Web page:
In 1995, my mother married Malcolm, who became my step-father. He and I have had some scraps and arguments in the last twenty years—none in the last eight, far too many in the first three—but I love him and he’s absolutely part of my family, not just the guy married to my mom. He has three children, one of whom is an ordained minister in the United Church of Christ named Heather. Heather and I didn’t really know each other when I was younger—she was in college, I was in middle school—but thanks to the weird world of modern technology, we’ve connected on facebook and because the UCC and the Disciples of Christ are really interconnected churches where everyone seems to know each other.
A friend of mine called me and asked if I knew Heather when she was in search and call. “You know everyone,” he told me. “And I see you’re friends on facebook. How do you know her?” “Oh,” I said. “Uh, her dad married my mom?” Thinking about it, I can’t remember the last time we were together in person, but she hears about me from Malcolm, I hear about her from my mom, and it’s not like we know each other—we know each other. She is family.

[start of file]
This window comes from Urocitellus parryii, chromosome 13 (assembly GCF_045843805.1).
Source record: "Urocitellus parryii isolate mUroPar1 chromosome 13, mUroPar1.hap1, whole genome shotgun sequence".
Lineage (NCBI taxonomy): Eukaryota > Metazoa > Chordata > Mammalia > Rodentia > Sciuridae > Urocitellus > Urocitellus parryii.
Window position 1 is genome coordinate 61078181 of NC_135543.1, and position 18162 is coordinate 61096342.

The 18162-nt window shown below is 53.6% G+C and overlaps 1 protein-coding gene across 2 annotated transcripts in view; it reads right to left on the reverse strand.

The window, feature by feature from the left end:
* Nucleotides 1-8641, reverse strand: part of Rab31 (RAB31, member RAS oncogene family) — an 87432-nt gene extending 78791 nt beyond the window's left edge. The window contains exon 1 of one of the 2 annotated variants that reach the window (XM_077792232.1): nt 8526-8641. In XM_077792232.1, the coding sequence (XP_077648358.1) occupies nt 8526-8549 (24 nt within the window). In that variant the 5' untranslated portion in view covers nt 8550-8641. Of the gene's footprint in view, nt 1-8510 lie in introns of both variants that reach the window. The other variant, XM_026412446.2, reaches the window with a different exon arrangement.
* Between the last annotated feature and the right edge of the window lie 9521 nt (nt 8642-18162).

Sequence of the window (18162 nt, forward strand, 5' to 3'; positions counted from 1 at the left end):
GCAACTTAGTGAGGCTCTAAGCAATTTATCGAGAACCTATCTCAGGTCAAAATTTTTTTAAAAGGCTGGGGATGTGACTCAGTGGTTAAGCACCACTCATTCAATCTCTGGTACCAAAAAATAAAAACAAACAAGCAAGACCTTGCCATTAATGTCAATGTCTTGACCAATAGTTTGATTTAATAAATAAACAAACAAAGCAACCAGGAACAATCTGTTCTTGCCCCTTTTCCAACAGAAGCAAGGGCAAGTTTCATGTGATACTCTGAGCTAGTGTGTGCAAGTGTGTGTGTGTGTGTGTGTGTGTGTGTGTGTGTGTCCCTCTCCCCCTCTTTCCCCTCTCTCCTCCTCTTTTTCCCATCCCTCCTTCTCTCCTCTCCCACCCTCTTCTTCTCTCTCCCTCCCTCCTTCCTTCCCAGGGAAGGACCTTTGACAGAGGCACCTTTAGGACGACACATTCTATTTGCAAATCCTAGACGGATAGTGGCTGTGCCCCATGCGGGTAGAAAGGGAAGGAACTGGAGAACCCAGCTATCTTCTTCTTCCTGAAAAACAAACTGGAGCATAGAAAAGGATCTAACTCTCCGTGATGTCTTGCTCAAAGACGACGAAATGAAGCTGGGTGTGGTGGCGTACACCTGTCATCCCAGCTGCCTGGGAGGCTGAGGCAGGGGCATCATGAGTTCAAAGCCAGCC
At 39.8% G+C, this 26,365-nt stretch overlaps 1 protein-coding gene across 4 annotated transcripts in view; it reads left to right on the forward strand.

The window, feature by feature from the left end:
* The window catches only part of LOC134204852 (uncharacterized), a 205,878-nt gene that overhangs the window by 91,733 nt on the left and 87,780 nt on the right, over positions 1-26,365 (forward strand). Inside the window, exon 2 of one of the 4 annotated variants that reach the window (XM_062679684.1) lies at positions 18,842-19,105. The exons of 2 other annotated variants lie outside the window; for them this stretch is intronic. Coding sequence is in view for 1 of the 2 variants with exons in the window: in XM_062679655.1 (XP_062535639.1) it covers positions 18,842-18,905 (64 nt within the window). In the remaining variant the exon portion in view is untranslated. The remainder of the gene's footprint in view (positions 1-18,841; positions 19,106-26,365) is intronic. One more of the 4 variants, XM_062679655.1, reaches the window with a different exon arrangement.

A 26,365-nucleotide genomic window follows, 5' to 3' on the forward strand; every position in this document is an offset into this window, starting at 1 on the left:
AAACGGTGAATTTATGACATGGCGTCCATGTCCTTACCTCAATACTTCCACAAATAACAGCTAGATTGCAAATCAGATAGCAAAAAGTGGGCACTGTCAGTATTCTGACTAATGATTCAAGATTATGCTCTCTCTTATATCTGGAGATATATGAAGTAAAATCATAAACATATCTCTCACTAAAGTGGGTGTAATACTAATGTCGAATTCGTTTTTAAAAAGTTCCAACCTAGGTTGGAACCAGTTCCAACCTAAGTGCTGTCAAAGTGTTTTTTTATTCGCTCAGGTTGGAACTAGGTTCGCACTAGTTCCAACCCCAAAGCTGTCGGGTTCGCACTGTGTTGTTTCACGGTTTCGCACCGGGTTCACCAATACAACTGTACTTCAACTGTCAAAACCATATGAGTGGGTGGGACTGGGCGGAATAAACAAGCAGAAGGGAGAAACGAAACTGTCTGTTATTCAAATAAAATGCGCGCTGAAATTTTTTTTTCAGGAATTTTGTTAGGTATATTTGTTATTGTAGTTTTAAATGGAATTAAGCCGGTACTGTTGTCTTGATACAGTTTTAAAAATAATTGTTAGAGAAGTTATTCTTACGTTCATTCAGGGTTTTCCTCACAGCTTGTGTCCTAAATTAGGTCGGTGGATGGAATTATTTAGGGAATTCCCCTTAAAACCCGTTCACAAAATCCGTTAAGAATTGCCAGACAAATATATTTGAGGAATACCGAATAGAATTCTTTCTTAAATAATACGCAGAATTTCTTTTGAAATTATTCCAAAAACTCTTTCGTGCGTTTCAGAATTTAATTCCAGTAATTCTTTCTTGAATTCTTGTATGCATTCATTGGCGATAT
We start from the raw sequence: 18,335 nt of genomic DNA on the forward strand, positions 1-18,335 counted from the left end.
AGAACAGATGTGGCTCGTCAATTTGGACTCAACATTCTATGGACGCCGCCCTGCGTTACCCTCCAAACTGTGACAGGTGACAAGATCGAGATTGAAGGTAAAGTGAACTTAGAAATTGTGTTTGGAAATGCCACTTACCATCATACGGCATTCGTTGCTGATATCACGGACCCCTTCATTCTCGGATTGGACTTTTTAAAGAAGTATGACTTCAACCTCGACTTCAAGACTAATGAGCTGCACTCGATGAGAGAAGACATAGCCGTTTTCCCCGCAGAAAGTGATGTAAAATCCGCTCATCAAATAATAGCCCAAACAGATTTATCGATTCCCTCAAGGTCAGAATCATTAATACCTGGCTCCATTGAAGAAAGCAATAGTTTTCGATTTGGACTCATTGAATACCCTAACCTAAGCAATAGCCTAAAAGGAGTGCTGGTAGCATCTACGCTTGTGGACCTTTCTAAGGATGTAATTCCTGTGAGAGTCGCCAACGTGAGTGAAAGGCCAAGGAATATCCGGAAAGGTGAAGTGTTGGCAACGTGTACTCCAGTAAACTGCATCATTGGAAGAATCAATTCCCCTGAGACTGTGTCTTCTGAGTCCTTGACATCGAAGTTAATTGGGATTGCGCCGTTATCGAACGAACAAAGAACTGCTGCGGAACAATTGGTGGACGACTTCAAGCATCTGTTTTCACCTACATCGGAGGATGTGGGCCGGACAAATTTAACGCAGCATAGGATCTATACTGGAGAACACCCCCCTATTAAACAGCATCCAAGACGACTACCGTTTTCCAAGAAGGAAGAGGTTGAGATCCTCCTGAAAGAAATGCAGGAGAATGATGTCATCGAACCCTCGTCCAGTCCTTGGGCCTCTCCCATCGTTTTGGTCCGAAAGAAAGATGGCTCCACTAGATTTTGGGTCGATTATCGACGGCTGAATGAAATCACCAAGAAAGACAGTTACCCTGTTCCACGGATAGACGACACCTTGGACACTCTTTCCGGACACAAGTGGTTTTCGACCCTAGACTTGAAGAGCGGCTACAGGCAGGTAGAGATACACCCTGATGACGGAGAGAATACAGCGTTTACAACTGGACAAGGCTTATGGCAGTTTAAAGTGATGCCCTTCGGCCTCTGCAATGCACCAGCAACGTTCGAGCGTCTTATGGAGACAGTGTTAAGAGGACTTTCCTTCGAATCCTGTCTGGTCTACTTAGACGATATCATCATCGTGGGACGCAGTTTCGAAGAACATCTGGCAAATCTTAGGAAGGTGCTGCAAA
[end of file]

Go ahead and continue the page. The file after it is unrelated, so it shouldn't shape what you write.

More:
I’m dwelling a lot on the familiar this week preparing for the third sermon in our New Year’s Resolutions series: Spend Time with Family. There’s a couple really great texts, one from 1 Corinthians and one from the Gospel of John. They deal with spiritual gifts, presence, and relationship, and how God’s work and grace are in everyone.
On Thursday, Kathy and I will be getting together with other North Texas progressive pastors for a lunch and conversation. We like to meet three times a year, and talk shop, compare notes, and brag on our people. (I have a long list! Thank you!) But more to it, too, it’s a chance to confirm the common bonds we have as Methodists and Disciples and UCCers and Lutherans and Baptists—that Jesus is Christ, Son of the Living God, Savior and Sovereign. That the Reign of God is now and not yet. That love wins, and love unites us. And to get to know one another—no, it’s not like that. We know each other. We are family.
See where I’m going on this? One more, and I’ll stop—on Friday and Saturday, I’ll be in Athens, Texas, for a planning retreat with high schoolers and their adults as we map out high school conference. I’ll be working with youth I’ve known for six months or six years, and with ministers and lay leaders who I’ve grown up with. We’ve argued, we’ve hemmed and hawed, we’ve laughed and prayed, we’ve lost our minds on Thursday nights at camp because IT’S ALMOST OVER JUST KEEP BREATHING. They, too, are family. They have different gifts, different goals, different views and opinions—but that’s what makes the church so vital and alive. Being a family of resurrection people.
We’ll talk more about it Sunday. I look forward to seeing you then.